“I'm not really into the whole cutesy thing.”
You're recently single. Your friend is suggesting people who you could go out with. He mentions the name of a girl that you both know who's very feminine and childlike. You don't want to go out with her because that style annoys you. You give him this reason for your lack of interest.
I'm not really into the whole cutesy thing.
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When you're "into" something, it means that you like it. So when you don't like something, you can say that you're "not into" it:
I've never been into baseball.
You should ask her out. She's totally into you.
A: You want to smoke some weed?
B: No, I'm not into that sort of thing.
"Into" and "not into" are casual phrases. They've become popular pretty recently, but they're not too slangy.
People use this kind of expression when they want to talk dismissively about something. Speaking "dismissively" means talking about something in a way that shows that you don't think it's important. In the example above, the speaker doesn't like cutesy women, so he calls that way of behaving "the whole cutesy thing".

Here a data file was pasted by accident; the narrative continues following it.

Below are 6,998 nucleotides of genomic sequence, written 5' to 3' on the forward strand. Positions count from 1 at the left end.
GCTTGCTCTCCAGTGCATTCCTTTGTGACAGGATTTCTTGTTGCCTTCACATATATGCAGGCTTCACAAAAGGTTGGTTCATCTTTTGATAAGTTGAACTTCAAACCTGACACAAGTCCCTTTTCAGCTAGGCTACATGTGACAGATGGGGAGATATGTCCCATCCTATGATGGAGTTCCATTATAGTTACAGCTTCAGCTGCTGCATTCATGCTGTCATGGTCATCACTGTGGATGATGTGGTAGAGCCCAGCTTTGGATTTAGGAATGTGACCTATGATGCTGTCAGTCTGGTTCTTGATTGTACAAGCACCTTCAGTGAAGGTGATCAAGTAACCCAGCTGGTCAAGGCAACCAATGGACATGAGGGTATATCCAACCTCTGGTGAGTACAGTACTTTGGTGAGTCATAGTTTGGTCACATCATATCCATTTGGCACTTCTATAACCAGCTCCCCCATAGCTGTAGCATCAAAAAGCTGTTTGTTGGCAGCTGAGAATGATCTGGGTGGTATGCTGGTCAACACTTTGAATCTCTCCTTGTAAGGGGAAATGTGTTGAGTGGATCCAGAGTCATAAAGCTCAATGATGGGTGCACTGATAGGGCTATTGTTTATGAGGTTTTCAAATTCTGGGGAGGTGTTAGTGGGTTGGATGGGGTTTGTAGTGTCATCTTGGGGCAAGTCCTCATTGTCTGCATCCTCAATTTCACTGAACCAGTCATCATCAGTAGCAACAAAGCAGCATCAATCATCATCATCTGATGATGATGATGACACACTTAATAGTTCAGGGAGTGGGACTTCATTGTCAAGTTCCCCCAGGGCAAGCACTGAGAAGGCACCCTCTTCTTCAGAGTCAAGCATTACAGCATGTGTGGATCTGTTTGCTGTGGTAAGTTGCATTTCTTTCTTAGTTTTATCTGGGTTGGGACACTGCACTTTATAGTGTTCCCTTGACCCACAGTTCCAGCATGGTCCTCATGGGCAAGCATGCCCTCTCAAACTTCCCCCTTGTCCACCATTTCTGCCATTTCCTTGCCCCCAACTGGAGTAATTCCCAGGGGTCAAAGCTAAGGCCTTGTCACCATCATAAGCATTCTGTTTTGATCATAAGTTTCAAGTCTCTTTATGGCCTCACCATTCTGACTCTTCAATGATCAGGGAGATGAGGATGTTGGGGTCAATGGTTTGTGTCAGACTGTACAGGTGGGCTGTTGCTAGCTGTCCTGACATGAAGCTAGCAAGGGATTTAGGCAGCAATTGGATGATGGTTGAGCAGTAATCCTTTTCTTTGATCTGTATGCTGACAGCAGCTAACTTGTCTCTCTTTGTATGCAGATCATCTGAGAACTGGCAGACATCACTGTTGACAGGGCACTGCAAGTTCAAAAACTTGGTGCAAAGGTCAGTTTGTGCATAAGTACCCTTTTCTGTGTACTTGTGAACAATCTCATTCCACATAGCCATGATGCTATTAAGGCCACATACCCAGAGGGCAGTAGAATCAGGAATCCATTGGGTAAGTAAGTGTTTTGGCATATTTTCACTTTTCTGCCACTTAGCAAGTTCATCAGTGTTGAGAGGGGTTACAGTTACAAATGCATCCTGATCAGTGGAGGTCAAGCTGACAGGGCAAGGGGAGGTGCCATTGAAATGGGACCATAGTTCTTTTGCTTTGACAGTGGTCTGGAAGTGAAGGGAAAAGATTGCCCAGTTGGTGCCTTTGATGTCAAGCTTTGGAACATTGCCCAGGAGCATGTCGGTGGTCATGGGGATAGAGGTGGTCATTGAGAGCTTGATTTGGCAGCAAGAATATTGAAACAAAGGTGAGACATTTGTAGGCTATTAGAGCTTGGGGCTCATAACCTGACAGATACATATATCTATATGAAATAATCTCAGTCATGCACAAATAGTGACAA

You usually use a noun in this phrase:
I don't know much about the whole politics thing.
Don't come to me with the whole "Oh, poor me!" thing. I don't want to hear it.
When something is attractive in an innocent and childlike way, you can call it "cute". Being "cute" is usually a good thing.
But sometimes people try to be cute, and it ends up being annoying instead. The word for this is "cutesy".
A person can "act cutesy":
Don't try to act all cutesy. I'm not lending you my car, and that's that.
You can also "put on a cutesy act". This means to suddenly pretend to be cute.
She puts on that cutesy act whenever she wants something from me.
And some people have a "cutesy look". This means that their style of dress, makeup, hair, home decor, etc. are annoyingly cute:
I want the nursery to look nice, but I want to avoid the cutesy look. You know what I mean?